80+ degrees. Full sun. No shade. Partial dirt road. In other words, a battle. At least that was how I expected this past weekend’s marathon to go when I looked at the forecast and the route a few days prior to the Monument Marathon.
When all was said and done, I had a bad sunburn, tight hamstrings, and a personal marathon record.
How the Monument Marathon Went
In the next week or so, I’ll be posting a lot more details into how I trained differently for this marathon versus my first handful of marathons and how you can implement some of my tactics.
For now, I want to share the story of how the actual marathon race went.
Before diving into the mile-by-mile breakdown, I have to thank my wife, mother-in-law and 18 month old son for being a great race crew along the route. They provided everything I needed and were on top of things throughout. I wouldn’t have PR’ed without them.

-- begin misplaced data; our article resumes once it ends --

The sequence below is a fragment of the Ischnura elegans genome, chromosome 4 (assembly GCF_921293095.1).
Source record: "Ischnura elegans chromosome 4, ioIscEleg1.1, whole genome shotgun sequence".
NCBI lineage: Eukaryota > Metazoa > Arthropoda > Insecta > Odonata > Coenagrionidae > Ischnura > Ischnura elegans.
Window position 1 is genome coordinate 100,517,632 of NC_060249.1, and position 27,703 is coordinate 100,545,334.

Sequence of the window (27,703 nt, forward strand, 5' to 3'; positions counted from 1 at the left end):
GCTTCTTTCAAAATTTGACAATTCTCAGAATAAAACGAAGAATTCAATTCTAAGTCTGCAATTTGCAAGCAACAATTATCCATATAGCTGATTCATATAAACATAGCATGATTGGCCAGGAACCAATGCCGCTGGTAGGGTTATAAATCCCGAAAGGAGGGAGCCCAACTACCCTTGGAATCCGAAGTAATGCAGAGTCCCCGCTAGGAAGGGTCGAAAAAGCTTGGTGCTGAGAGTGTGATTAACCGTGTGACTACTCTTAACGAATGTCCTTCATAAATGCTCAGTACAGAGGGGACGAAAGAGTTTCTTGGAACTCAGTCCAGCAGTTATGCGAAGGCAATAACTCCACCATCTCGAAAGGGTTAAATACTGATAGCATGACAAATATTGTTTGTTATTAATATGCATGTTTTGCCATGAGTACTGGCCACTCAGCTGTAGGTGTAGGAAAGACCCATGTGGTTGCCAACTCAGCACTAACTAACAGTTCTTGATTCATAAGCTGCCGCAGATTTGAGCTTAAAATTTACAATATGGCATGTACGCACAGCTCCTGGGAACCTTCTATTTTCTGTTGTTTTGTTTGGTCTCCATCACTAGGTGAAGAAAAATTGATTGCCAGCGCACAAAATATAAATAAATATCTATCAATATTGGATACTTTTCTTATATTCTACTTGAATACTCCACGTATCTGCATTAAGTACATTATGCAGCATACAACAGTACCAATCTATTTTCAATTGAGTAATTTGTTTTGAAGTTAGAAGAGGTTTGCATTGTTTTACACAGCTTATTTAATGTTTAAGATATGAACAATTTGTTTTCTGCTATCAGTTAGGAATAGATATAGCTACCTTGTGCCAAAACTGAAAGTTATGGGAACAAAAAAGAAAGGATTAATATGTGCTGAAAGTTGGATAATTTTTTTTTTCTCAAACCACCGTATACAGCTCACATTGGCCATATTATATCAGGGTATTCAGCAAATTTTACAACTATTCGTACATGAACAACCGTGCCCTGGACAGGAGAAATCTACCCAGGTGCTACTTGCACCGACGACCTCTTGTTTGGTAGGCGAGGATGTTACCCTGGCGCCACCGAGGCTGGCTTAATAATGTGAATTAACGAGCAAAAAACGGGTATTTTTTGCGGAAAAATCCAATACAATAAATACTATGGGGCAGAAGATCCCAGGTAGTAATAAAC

Next, I’d like to thank the race organizers of the Monument Marathon and all of the volunteers. The marathon was well organized and a lot of fun. I appreciate you having me as part of your race. (P.S. If the race organizers are reading this, keep reading for some Pro’s/Con’s for future runs)
Now, let’s dive into how the marathon went.
Miles 1-5 | Slow Down Cowboy
I went out of the shoot way, way too fast.
In the first 5 miles, I’d estimate we dropped about 400-500 feet in elevation. That’s huge! I knew this going in, but sometimes, gravity takes over.
I ran a 6:53 mile 1 and 6:59 mile 2. Considering I was planning on running 8:00/miles throughout, I went out too fast. Honestly, I tried to hold myself back, but that decline just pulled me to faster pace miles all the way through 5.